Antioxidant coatings and spot size reduction on porous silicon and characterizing luminophore doped xerogels and germanium ultra-thin films
McCall, Dustin T.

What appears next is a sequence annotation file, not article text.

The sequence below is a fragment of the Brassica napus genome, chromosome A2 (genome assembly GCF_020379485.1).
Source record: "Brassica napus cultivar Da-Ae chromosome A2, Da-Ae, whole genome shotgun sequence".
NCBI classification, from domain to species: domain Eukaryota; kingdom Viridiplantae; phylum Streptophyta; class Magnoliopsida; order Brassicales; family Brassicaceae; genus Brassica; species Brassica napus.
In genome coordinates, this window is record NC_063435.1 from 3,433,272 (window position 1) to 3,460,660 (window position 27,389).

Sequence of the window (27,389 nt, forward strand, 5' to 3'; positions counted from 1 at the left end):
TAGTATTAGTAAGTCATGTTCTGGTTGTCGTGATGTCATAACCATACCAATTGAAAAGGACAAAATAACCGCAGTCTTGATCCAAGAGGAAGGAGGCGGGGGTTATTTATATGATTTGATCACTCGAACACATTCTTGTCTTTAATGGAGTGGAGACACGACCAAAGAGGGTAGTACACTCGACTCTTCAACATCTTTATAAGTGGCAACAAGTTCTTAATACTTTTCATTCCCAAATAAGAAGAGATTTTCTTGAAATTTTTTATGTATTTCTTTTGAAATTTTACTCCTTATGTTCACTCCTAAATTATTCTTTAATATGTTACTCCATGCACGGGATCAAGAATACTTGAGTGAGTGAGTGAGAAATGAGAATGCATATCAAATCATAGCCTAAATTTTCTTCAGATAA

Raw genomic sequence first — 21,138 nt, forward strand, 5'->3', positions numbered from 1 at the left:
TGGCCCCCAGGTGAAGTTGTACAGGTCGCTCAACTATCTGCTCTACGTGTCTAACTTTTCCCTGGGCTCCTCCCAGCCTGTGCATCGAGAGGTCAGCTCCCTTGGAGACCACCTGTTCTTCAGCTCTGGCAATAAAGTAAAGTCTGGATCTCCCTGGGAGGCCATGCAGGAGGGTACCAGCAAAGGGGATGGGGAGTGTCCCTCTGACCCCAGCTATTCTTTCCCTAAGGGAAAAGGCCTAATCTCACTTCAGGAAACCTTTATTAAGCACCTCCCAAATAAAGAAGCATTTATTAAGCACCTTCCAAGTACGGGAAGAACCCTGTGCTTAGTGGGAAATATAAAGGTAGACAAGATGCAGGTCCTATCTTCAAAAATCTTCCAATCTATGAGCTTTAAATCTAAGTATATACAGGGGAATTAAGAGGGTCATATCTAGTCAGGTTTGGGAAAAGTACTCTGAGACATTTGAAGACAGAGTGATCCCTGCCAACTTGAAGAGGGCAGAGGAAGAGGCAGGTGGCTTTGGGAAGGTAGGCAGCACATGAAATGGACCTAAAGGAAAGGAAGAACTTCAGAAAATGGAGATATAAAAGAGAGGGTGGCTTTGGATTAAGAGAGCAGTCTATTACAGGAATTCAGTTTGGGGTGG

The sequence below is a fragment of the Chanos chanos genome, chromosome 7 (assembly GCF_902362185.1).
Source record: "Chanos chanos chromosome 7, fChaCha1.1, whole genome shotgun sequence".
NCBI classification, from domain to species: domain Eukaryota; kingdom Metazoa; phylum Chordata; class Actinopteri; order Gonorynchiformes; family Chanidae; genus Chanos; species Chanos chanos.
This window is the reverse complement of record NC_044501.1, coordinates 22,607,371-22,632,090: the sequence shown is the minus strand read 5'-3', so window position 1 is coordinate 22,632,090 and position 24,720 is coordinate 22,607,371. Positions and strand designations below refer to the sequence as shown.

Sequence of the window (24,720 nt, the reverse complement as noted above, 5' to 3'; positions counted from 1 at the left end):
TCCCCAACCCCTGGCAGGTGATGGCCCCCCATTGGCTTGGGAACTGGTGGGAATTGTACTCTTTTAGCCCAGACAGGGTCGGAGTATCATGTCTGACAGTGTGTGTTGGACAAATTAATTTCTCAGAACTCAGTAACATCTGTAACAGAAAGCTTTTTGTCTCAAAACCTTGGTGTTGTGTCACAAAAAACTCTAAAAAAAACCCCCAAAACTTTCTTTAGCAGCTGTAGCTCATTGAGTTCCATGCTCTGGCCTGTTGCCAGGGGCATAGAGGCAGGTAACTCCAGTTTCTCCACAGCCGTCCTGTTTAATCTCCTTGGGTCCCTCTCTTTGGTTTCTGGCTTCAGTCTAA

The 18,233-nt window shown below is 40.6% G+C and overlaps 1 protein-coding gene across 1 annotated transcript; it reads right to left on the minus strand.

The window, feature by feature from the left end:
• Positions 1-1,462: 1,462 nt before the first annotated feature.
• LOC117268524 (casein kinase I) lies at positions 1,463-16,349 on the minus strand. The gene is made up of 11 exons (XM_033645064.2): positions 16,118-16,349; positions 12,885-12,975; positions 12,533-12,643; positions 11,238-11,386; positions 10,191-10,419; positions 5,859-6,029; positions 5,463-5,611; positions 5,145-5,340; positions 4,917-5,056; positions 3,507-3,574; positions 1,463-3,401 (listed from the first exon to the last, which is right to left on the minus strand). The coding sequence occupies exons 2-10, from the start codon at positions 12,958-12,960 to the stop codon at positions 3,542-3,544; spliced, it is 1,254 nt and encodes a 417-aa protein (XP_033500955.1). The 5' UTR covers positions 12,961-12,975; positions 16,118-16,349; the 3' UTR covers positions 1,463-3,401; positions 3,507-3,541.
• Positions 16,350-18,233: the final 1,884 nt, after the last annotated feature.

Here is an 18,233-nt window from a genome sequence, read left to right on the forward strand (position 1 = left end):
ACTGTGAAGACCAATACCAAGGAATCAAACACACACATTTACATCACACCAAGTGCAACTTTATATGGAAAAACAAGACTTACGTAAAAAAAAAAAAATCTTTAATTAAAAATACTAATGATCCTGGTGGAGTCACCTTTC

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Characterization is fundamental in new materials synthesis and research, sensors, and optical coatings. This dissertation focuses on characterizing our porous Si (pSi) samples, luminophore doped xerogel based O 2 sensing platforms, and ultra-thin Ge optical films. Because our pSi electrochemical etching parameters are unique, we have characterized our pSi porosity, thickness, depth dependent morphology, topography, chemistry, and photoluminescence (PL) based on changes in anodization time. We then used our pSi wafers as a platform for pin-printing and hydrosilylating pSi microarrays. We reduced pin-printed spot sizes by increasing pSi porosity and decreasing reagent viscosity and pin diameter in accordance with the molecular-kinetic theory and Darcy’s Law for unidimensional imbibition. We finally coated our “as prepared” pSi samples with various antioxidants (AO) and established a relationship between AO strength, oxidation potential, AO binding to pSi, reduction in PL degradation, and protection against O 3 oxidation. Next, we ink-jet printed [Ru(dpp) 3 ] 2+ doped hybrid xerogels onto clean glass and compared Stern-Volmer constants, excited state lifetimes, and bimolecular quenching rate constants between spin-coating, pin-printing, and ink-jet printing techniques. Finally, we characterized our ultra-thin Ge film topography and chemistry by using co-localized atomic force microscopy and Raman spectroscopic mapping.